This year’s Academy Award nominees were announced on Thursday. Two high-profile movies got almost completely snubbed, but they’re still worthy of your consideration.
Tom Hanks and Emma Thompson both failed to receive acting nods for “Saving Mr. Banks,” which only got a single nomination, for Thomas Newman’s musical score. No matter; this is a completely captivating making-of story about how P.L. Travers’ beloved Mary Poppins books came to be a beloved movie produced by Walt Disney.
Uncle Walt tried to get the film rights for two decades, finally convincing the author to come to Burbank studios in 1961 to oversee the making of the movie. We’re treated to scenes that will make fans of Disney’s “Mary Poppins” absolutely giddy, as songwriting brothers Richard and Robert Sherman (Jason Schwartman and B.J. Novak) become increasingly exasperated by Travers, whose reactions are almost always along the lines of, “No, no. Goodness, no.”
The Burbank scenes are intercut with flashbacks to Travers’ childhood in Australia, which formed the basis of much of her writing. “Saving Mr. Banks” isn’t as much fun to watch as “Mary Poppins”; you won’t see any nannies blowing away in the wind or other such fanciful images. But the new film has a strong emotional pull. It’s ultimately haunted by two fathers. We see Travers’ father (Colin Farrell) drink himself to death, and we see Mary Poppins “saving” Jane and Michael Banks’ father (David Tomlinson). Travers resisted Disney’s whimsical approach, but it’s hard to argue against the restorative power of his art. Like Mary Poppins, he could turn bread and water into tea and cakes.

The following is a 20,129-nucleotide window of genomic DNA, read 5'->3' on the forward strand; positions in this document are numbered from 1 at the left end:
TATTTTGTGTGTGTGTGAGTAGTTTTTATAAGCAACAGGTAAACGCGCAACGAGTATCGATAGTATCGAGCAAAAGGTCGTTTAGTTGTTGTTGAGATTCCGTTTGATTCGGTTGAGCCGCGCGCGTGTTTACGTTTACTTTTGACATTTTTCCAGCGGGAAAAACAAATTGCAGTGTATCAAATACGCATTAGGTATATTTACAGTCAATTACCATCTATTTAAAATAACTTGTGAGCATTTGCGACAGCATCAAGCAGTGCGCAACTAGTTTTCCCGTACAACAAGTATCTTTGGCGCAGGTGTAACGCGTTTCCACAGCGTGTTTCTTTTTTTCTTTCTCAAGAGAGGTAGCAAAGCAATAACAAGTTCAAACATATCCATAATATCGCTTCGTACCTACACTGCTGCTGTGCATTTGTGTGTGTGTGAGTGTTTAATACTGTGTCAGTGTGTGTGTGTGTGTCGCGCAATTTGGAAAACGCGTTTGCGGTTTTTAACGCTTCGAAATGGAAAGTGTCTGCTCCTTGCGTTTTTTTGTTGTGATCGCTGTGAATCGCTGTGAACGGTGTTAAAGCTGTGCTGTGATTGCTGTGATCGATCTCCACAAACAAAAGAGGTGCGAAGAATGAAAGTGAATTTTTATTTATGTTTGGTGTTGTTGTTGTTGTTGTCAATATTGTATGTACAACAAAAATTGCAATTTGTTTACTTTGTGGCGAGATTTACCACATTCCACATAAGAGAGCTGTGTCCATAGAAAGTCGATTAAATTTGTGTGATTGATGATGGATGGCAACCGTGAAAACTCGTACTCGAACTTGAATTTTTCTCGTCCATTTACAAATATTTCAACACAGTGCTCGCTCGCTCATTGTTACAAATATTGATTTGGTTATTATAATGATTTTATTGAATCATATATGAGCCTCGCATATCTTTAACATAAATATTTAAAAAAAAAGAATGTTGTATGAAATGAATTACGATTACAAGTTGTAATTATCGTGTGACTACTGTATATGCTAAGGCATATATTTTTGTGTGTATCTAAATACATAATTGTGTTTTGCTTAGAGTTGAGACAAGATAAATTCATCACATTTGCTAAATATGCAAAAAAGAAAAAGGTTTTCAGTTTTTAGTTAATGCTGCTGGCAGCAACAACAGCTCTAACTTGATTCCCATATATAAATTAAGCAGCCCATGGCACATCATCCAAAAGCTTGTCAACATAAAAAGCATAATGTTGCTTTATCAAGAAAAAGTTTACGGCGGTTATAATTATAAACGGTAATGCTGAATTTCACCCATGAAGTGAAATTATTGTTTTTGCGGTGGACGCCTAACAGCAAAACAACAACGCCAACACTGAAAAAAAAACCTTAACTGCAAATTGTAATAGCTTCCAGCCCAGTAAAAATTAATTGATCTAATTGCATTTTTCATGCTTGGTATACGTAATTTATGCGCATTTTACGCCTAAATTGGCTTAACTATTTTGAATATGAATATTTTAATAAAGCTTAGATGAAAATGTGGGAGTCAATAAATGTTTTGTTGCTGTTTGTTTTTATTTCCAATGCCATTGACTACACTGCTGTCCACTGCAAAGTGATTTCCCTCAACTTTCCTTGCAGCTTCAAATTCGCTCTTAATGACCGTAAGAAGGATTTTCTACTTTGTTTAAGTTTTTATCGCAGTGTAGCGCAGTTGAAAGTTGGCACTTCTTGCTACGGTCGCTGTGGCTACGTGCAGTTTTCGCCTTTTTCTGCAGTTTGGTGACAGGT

Once considered a likely Best Picture contender, “Lee Daniels’ The Butler” failed to earn a single Oscar nomination. It was the most widely popular of a series of recent films (along with “Fruitvale Station” and “12 Years a Slave”) that seemed to be seeking a more open discussion of race relations – a possible legacy of the Obama presidency.
“The Butler” stars Forest Whitaker as Cecil Gaines, who starts working as a White House butler when Eisenhower is president and retires during the Reagan administration. The movie is also the story of Cecil’s eldest son, Louis (David Oyelowo), who grows up to be a fiery Civil Rights activist – much to the chagrin of his more conservative father.
The movie features some distracting performances by Robin Williams as Eisenhower and John Cusack as Nixon. But the celebrity cameos pay off with what has got to be the year’s wittiest casting choice: Jane Fonda as Nancy Reagan.
Page 2 of 2 - Despite the lack of Oscar love, “The Butler” is a sweeping history lesson that will go down as one of 2013’s most moving and important dramas.
“Lee Daniels’ The Butler” is now available on Blu-ray and DVD. “Saving Mr. Banks” is playing this weekend at the Augusta Historic Theatre, 523 State St. Show time is 7:30 p.m. on Saturday and 2 p.m. on Sunday. Tickets are $6.